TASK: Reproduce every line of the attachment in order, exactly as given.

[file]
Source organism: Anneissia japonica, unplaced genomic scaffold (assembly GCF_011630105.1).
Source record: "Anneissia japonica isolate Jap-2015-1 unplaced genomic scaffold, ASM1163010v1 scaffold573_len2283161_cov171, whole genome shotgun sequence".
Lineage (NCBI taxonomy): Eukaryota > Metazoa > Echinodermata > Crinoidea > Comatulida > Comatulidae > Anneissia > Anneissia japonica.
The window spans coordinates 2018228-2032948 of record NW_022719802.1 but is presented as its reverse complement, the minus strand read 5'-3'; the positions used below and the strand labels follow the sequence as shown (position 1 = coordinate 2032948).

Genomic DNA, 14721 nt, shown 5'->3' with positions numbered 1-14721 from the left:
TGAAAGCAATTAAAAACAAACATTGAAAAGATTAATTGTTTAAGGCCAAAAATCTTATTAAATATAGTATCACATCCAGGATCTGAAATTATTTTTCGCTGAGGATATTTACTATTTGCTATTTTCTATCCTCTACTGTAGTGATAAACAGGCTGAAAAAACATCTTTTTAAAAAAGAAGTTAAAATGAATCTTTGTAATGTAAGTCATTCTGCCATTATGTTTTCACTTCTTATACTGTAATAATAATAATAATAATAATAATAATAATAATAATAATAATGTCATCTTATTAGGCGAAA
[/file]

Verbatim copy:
Source organism: Anneissia japonica, unplaced genomic scaffold (assembly GCF_011630105.1).
Source record: "Anneissia japonica isolate Jap-2015-1 unplaced genomic scaffold, ASM1163010v1 scaffold573_len2283161_cov171, whole genome shotgun sequence".
Lineage (NCBI taxonomy): Eukaryota > Metazoa > Echinodermata > Crinoidea > Comatulida > Comatulidae > Anneissia > Anneissia japonica.
The window spans coordinates 2018228-2032948 of record NW_022719802.1 but is presented as its reverse complement, the minus strand read 5'-3'; the positions used below and the strand labels follow the sequence as shown (position 1 = coordinate 2032948).

Genomic DNA, 14721 nt, shown 5'->3' with positions numbered 1-14721 from the left:
TGAAAGCAATTAAAAACAAACATTGAAAAGATTAATTGTTTAAGGCCAAAAATCTTATTAAATATAGTATCACATCCAGGATCTGAAATTATTTTTCGCTGAGGATATTTACTATTTGCTATTTTCTATCCTCTACTGTAGTGATAAACAGGCTGAAAAAACATCTTTTTAAAAAAGAAGTTAAAATGAATCTTTGTAATGTAAGTCATTCTGCCATTATGTTTTCACTTCTTATACTGTAATAATAATAATAATAATAATAATAATAATAATAATAATAATGTCATCTTATTAGGCGAAA